When the Internet started to skyrocket, many had the idea that it would democratize the media by giving everybody access to publicise their views, in contrast with the printed media, radio, television and film where control is centralized.

Ulla Jacobsen
Jacobsen was previously editor in chief of the DOX Magazine from March 1998 until early 2009. A lot of the DOX articles republished in ModernTimes was ordered by her. After 2009 she worked freelance, until she died in 2013.

The French production company Article Z is a believer in the prospects of the Internet as a democratic media and has put this into practice by developing a documentary project known as “Mad Mundo” consisting of interactive investigations on the Net combined with documentaries broadcast on TV. ULLA JACOBSEN has browsed through the pilot Internet site and interviewed Patrice Barrat, the man behind “Mad Mundo”, by e-mail.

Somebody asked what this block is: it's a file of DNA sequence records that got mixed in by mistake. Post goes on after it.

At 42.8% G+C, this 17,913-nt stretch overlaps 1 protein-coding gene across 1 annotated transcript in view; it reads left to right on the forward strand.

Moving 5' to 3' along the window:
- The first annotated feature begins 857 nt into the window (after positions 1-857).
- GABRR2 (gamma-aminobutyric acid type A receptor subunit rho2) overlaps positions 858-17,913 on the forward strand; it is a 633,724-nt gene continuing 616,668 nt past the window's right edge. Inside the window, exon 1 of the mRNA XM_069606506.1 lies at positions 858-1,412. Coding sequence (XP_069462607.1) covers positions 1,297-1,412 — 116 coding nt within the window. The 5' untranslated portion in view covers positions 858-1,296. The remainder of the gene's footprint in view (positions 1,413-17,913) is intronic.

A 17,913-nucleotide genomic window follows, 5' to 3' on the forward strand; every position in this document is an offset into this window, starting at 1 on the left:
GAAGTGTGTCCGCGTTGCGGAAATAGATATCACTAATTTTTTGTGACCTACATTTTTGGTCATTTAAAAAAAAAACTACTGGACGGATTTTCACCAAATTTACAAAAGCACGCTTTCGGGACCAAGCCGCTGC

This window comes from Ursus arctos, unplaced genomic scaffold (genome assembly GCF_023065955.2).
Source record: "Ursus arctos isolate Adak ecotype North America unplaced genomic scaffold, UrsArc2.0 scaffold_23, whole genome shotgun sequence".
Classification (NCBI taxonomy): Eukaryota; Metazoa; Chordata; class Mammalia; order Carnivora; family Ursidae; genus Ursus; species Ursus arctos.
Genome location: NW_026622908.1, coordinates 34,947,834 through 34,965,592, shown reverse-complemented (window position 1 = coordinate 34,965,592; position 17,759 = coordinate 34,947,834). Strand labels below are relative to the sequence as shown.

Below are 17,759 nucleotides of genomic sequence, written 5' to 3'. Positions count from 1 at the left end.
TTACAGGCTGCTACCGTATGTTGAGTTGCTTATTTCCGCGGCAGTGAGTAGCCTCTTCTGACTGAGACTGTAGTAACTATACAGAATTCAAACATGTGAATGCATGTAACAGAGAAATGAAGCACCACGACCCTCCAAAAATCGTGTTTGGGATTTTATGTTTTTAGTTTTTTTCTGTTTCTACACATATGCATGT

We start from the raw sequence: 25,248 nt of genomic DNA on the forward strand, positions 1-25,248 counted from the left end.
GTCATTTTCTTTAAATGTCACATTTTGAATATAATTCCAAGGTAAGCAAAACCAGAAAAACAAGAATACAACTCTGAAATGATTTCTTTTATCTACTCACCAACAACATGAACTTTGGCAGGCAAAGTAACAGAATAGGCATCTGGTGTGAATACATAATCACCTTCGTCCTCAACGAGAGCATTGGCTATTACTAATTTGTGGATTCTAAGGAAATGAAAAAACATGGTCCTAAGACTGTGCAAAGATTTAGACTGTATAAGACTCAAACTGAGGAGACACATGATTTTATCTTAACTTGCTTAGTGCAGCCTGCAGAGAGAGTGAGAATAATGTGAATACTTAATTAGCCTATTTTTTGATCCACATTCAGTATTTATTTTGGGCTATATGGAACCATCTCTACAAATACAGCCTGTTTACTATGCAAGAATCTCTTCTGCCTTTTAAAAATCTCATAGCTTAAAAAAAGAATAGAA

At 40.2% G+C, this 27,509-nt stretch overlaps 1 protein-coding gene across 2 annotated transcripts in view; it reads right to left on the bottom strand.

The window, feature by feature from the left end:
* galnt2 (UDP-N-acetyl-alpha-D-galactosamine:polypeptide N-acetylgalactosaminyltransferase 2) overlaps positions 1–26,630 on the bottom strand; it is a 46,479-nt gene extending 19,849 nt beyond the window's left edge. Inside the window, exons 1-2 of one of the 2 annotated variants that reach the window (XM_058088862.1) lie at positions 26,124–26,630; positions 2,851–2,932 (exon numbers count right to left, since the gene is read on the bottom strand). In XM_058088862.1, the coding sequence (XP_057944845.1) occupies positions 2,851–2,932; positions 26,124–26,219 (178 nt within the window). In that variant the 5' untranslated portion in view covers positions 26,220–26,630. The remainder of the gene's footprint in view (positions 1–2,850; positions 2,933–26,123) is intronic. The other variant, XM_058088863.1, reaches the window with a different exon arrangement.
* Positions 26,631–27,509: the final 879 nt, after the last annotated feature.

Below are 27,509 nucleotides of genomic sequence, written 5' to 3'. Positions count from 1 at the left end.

Patrice Barra

Mad Mundo is a project with an ideology behind it aiming at “technology” which places journalism at the service of the people’. It is also a pioneer project in the use of the new technology, in that it is truly interactive, between media (TV and the Internet), between subjects and directors and between the general public and the product. The process is part of the product by encouraging ‘people’ to get involved and take part.

Whereas its quite common for broadcasters to link some of their programmes to web sites that provide elaborating information and discussions, it is new to use the web as the starting point and have the television programmes come out of the web site.

The people behind “Mad Mundo” believe that this concept can generate a new interest in current affairs and important issues, and that the interactivity is the key to involving the public, eventually leading to more than raising awareness, but actually generating a certain sense of responsibility among the audience.

Format